In a statement carried by Yemen’s al-Masirah TV channel on Wednesday, the Yemeni Foreign Ministry said that some 16,700 civilians, including 3,750 children and 2,370 women, have been killed and around 26,100 injured since the beginning of the Saudi-led war in 2015.
Thousands of citizens, it added, have lost their lives due to an inhumane Saudi blockade that has caused different diseases and prolonged starvation among Yemeni population.
The ministry also referred to the recent Saudi-led strikes on a residential area in the northern province of al-Jawaf, saying the raids left 31 civilians dead.
The bloodshed came just weeks after the UN, in a highly contentious move, took the Saudi regime off its list of child killers.
“Unfortunately, the Saudi crimes against the Yemeni people go on for the sixth consecutive year, and they will continue as long as the international community and world powers remain silent in the face of the atrocities and massacres against the innocent Yemeni citizens,” read the statement.
It also complained that the United Nations Security Council has failed to address the Saudi bloodshed in Yemen while it spends time discussing minor issues.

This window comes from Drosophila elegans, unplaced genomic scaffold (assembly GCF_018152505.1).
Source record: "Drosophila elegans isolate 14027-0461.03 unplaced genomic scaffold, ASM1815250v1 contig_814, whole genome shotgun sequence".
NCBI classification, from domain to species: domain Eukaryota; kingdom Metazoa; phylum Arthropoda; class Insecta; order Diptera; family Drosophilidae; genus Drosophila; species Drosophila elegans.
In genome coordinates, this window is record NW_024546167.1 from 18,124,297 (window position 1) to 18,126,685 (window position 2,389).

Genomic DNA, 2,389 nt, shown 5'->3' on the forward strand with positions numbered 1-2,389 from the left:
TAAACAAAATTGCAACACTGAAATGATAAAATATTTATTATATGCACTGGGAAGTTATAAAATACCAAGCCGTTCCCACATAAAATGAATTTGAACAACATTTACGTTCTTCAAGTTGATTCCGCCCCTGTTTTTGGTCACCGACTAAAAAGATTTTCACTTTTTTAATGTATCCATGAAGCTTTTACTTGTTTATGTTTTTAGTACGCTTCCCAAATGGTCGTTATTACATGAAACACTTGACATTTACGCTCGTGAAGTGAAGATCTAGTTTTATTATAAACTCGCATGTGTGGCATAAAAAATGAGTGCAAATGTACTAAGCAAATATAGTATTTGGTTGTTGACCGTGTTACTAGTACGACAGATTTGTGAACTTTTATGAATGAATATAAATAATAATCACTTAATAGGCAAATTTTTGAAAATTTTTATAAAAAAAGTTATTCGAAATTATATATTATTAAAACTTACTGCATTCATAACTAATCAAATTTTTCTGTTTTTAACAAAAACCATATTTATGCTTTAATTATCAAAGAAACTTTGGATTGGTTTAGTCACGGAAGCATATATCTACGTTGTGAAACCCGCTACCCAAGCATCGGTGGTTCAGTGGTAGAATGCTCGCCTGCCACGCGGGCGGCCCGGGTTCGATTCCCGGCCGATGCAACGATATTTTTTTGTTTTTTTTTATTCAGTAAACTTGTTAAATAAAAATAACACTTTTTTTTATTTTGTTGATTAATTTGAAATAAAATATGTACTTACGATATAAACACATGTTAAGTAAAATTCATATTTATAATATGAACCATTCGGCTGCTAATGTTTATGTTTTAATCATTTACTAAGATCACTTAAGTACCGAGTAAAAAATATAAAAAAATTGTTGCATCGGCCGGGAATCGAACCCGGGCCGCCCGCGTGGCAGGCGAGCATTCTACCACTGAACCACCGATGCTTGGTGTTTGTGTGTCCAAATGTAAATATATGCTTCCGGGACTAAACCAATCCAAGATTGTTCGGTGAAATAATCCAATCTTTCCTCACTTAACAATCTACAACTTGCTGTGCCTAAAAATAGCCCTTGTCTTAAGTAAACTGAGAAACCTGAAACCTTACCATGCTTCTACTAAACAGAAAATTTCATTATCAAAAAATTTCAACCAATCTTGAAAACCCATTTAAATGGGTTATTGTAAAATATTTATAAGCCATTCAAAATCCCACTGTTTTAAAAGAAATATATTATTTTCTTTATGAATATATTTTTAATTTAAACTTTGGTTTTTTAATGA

Foreign Ministry officials one again condemn the horrific crimes of the Saudi-led coalition and underscore the need for suspending arms exports to the Riyadh regime, read the statement.
It further called on the international community, legal organizations and the Security Council to take practical steps to ensure the security of Yemeni people instead of being an accomplice in the murder of the oppressed nation.
Other Yemeni ministries also issued similar statements in condemnation of Wednesday’s raids.
According to the Yemeni Health Ministry, most of the victims of Wednesday’s Saudi strikes on Jawf were women and children.
The attack came three days after a similar aerial assault in the northwestern Hajjah province that killed at least seven children and two women.
The humanitarian group Save the Children denounced the latest Saudi air raids in Yemen.
“These attacks not only threaten children lives directly, but also the lifesaving humanitarian work and efforts to battle the coronavirus outbreak which many health workers say is spreading out of control amid minimal testing,” said Xavier Joubert, Save the Children’s country director in Yemen.
Saudi Arabia waged a devastating military aggression against its southern neighbor in March 2015 in collaboration with a number of its allied states, and with arms support from certain Western countries.
The purported aim was to return to power a Riyadh-backed former regime and defeat the Houthi Ansarullah movement that took control of state matters after the resignation of the then president and his government.
The UN refers to the situation in Yemen as the world’s worst humanitarian crisis, with more than half of hospitals and clinics destroyed or closed.